Written by Kudakwashe Nyakudya Harnessing your financial restoration after surviving Domestic Violence & Abuse (DVA) is a crucial part of your overall restoration. Each area of your life connects to all the other areas. Financial recovery, especially, is a very demanding need. It sits at the core of most of the decisions you make. But if your financial life has been devastated as a result of financial and economic abuse, and had to flee from your perpetrator with no money and resources, how do you achieve financial restoration?
I resorted to having a financial plan, and a life plan, in as much as I would have a business plan. It helps to direct on understanding how much income is required for daily living and other expenses; and how this income should managed. At a greater level, it directs on what I term “wealth creation” – how to create wealth, be it through employment or a business. It further directs on what I term “wealth management” – how to be a steward of your wealth. We need to work on creating wealth to a level that satisfies our goals, dreams, and our children’s future.
When working on your financial plan, the first aspect I would recommend is for you to desire financial restoration. It is impossible to harness your financial restoration if you do not have the intention and passion to do so. This desire becomes the building block for developing the character and mindset required in your journey to financial restoration and success.
In full honesty to yourself, you will then need to assess and understand your current financial position. You will also need to understand how you got to where you are currently, whether its a positive or negative situation. For many survivors, getting on to the government benefit system as a consequence of DVA, will come with a multitude of restrictions, for the period they are on benefits. But though having a very limited income imposes another personal financial crisis, it is also an opportunity for you to be creative with what you have. Great lessons on budget management are learnt through that temporary experience.
If your assessment shows you that your spending is greater than your income, you would have to identify where and how you will need to reduce spending. If you identify any financial mistakes you have made, learn from the consequences and find ways of avoiding these in the future. The best thing you can do is recognising the crisis you are in, and then protect yourself from sinking further into it.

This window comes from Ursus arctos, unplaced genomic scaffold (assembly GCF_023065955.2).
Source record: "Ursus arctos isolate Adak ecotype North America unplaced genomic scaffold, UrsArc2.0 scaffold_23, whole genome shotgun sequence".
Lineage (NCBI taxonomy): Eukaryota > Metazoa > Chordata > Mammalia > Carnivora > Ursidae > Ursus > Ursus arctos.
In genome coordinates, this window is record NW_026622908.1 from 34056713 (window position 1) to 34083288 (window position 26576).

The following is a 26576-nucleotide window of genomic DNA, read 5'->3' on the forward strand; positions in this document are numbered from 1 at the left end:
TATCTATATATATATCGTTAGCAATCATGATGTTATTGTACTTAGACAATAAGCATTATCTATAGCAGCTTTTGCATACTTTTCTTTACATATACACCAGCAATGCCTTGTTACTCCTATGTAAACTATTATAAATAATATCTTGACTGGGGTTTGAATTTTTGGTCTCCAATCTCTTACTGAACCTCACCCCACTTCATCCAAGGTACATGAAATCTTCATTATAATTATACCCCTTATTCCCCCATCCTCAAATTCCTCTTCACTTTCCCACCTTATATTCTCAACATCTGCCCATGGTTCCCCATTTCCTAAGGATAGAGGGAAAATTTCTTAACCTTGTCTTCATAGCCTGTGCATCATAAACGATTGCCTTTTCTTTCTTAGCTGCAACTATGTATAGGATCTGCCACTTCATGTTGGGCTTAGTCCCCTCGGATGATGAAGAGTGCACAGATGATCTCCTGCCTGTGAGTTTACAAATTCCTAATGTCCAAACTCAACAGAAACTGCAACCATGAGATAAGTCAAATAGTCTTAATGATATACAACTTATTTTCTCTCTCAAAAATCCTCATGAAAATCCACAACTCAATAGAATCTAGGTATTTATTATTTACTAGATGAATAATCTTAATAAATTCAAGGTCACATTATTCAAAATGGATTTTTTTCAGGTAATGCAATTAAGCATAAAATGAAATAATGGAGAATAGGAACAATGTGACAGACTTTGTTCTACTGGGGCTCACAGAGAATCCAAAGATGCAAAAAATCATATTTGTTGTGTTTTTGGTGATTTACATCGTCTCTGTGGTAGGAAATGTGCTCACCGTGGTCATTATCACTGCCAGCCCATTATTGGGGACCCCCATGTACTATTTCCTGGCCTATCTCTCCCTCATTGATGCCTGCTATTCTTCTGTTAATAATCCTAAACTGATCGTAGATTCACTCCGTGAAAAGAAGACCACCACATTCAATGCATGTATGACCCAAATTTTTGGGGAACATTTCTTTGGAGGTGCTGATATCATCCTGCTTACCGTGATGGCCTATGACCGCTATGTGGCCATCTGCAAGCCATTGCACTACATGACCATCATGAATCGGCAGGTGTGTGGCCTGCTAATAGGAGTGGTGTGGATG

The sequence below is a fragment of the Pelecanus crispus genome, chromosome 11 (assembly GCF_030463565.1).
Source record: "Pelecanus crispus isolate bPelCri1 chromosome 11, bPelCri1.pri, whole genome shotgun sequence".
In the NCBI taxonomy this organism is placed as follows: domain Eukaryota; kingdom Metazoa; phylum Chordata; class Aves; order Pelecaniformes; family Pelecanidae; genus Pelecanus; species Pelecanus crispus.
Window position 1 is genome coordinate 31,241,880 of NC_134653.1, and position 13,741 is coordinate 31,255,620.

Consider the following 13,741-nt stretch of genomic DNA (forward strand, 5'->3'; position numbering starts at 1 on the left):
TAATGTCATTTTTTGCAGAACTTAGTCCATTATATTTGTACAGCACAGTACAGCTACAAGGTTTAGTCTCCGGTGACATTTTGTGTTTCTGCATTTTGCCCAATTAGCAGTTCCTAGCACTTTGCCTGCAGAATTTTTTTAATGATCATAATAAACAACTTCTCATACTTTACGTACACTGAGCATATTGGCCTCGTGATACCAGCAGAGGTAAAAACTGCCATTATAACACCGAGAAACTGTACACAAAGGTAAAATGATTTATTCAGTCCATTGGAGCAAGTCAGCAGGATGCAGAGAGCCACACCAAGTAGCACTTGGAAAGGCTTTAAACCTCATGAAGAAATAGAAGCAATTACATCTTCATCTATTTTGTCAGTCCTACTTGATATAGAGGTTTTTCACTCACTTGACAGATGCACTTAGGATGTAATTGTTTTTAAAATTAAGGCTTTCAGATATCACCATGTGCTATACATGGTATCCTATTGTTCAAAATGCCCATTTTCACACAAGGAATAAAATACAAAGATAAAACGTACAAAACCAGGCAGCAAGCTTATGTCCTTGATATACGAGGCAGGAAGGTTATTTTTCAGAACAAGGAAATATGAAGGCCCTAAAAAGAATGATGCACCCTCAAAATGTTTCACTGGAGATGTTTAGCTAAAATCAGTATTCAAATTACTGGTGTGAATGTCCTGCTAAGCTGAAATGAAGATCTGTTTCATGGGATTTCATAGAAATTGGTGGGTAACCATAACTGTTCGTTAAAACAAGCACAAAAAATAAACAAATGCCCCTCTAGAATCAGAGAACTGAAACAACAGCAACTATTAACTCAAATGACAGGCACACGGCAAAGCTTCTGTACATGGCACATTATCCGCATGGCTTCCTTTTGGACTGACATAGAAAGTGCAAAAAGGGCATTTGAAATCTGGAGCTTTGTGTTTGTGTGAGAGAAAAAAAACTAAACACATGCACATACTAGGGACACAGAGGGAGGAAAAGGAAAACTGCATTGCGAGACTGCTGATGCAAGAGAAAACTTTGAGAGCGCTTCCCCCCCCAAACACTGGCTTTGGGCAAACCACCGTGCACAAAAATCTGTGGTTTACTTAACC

One of the practical ways you can apply, for example, is a change in your food habits. Fast foods and pre-cooked meals cost much more than preparing your own food from fresh ingredients that you would have purchased. If you have got children, taking them out for pizza on one occasions may cost you your full weekly budget on food. However learning to make your own pizza for your children, will cost you a fraction of what you would spend at Pizza Hut.
An area many of us struggle with is that of debt management. Financially abused survivors usually end up with a poor “credit rating”, meaning that, where a loan is taken, it is highly unlikely to be from cheaper lenders. Because of that, “loan sharks” become the only borrowing solution; but that does not necessarily mean that that is the solution.
I have found that one solution is in actually reducing perceived needs, and learning to manage life on what is available. When needs are reduced the pressure to borrow is removed. However where there are debts to be cleared, it is wise to sit down with a commendable financial educator for you carefully plan how to get all your debts paid off.
I know that we live in a world where multitudes have become debt dependent, and hence financial success is determined by how much one can borrow. But I believe that financial success is determined by debt freedom; and the amount of surplus or savings, and assets one possesses. These two key elements are therefore crucial to harnessing your financial restoration.
Harnessing your financial restoration, has to do with the control and order you have over the financial aspect of your life. It focusses on overcoming the negative consequences of financial and economic abuse – or simply a lack of money that is brought about as a result of DVA. It also directs you on how to create and manage wealth.
The question of “cost” underlies every aspect of your life. It is your response to that question that determines the extent of your financial restoration, in the short term and in the long run. It takes careful planning and successful living according to that plan. Esteemed financial success does not only benefit your own life, but the lives of your children and your children’s children.
© Kudakwashe Nyakudya 2013. All Rights Reserved.